Drones can be cool, but often are not
At a state park last week, we saw a man climb over a wood railing, right where it was signed “Closed, in repair.” He then slid down an eroded bank into a ravine to a streambed — and then operated a drone, rigged with a micro video camera, up and down a canyon. Dozens who watched didn’t seem to know whether to cheer or place him under citizen’s arrest.
In a private airplane, flying the last leg of a flight from Fremont to the Palo Alto Airport, I had a close call with a drone at 1,000 feet, my assigned altitude, over the KGO transmitter at the eastern foot of the Dumbarton Bridge.
Yet, there has been good to go with the bad.
Last year, in a privately owned area of the Suisun Marsh, with nobody around, we too used a drone to film kayaking in the tule-lined sloughs and ponds to get helicopter-like footage without the cost or the wind shear.
It seems everybody has a story, often bad, about encounters with drones. From the Bay Area and around the world, drones with cameras are having a profound effect on the outdoor experience.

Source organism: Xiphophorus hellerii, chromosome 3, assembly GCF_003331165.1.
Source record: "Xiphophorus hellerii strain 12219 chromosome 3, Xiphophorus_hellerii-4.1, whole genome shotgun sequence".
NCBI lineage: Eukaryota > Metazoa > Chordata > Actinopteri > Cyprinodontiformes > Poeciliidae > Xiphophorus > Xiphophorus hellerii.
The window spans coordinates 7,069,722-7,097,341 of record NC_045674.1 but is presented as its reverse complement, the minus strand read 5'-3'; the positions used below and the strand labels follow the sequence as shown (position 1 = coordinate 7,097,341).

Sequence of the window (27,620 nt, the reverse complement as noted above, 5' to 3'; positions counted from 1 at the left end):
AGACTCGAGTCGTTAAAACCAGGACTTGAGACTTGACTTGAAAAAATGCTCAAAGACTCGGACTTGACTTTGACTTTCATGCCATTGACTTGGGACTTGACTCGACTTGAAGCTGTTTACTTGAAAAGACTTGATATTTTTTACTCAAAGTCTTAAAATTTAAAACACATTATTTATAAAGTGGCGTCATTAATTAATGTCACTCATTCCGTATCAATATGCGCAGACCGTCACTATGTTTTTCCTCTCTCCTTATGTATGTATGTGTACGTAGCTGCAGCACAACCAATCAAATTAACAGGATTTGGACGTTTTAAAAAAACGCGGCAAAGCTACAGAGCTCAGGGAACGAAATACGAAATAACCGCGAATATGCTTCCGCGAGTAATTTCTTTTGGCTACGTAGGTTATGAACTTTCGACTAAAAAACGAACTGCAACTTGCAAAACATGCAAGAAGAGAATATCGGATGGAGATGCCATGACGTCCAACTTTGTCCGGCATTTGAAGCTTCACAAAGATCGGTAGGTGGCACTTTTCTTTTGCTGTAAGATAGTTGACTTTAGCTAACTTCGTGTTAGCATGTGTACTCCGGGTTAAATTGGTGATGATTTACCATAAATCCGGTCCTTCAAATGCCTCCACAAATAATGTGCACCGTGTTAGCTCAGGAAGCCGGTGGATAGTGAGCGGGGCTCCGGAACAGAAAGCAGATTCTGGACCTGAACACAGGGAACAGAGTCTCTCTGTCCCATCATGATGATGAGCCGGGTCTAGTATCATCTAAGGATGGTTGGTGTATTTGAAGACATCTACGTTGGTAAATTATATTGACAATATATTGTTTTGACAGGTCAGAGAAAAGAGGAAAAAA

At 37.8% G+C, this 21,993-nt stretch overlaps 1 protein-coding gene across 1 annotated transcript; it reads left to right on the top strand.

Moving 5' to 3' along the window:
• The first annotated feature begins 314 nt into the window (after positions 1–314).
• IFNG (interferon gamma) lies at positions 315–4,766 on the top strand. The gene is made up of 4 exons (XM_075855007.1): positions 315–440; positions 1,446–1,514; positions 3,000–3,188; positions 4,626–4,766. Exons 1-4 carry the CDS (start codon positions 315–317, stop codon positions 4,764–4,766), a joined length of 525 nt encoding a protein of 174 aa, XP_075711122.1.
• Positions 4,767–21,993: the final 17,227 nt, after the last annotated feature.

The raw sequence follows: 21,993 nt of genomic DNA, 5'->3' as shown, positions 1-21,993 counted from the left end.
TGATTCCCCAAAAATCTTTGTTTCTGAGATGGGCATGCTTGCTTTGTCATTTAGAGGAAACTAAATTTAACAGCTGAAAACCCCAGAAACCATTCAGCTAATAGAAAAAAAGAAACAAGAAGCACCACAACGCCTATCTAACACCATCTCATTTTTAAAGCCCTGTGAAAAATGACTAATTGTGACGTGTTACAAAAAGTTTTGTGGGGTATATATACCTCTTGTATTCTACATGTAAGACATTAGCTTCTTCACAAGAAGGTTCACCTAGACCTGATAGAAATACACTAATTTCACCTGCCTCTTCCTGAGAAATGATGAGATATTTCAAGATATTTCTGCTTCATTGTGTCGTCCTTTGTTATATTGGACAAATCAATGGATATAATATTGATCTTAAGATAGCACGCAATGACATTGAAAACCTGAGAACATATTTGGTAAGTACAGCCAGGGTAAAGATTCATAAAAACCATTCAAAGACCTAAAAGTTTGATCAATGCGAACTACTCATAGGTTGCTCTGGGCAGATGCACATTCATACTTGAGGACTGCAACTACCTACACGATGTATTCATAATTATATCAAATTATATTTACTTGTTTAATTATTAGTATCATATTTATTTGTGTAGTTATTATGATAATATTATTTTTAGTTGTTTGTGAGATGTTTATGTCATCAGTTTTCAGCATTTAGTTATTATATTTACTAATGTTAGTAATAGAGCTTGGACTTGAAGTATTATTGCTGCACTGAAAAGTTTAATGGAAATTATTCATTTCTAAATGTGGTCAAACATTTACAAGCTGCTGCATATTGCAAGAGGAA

Drones rigged with a micro cams are best used to get aerial video of your home or property. They can provide sensational footage on the water, such as looking down at the silhouette of a giant blue whale spouting at the surface.
Yancey Forrest-Knowles, on left, ventured to Sitka, Alaska for a chance of what is not typically available in California, such as this 70-pound lingcod Hope of greatness leads to surge in adventure travel AP10ThingsToSee – In this picture made with a long exposure, waves move on the shore as the sun sets at Natural Bridges State Beach on Wednesday, Feb. 19, 2014, in Santa Cruz, Calif. (AP Photo/Marcio Jose Sanchez, File) From forest to sea, much to do in Santa Cruz County Jeremy Keyston after completing 30-mile section of the Hat Creek Rim while en route on the 2,650-mile Pacific Crest Trail Work of trail angels is heavenly for Pacific Crest hikers The North Yuba River runs 25 miles along Highway 49 in the north Sierra Nevada, including a gorgeous section from Sierra City to Downieville and the foothills of the Sierra. Sunday Getaway on the North Fork Yuba River
Problem is, some drone pilots can’t resist the temptation to intrude on the privacy of others. An FAA inspector told me it is trying to find the operator of a drone who has been flying over homes with swimming pools to spy on people in their backyards.
Drones are illegal in virtually all parks, state beaches, refuges and wildlife areas, of course; if you see one, report the location to a ranger. There are many other rules: Most must be registered with the FAA. Operators are not permitted to fly them more than 400 feet above the ground or near an airport or flyway, a stadium or public area with people, or beyond the line of sight.
Used correctly, drones have the ability to provide a unique perspective on the world.
Used wrongly and your privacy — and the sanctity of parks, wilderness or wildlife preserves — can be violated.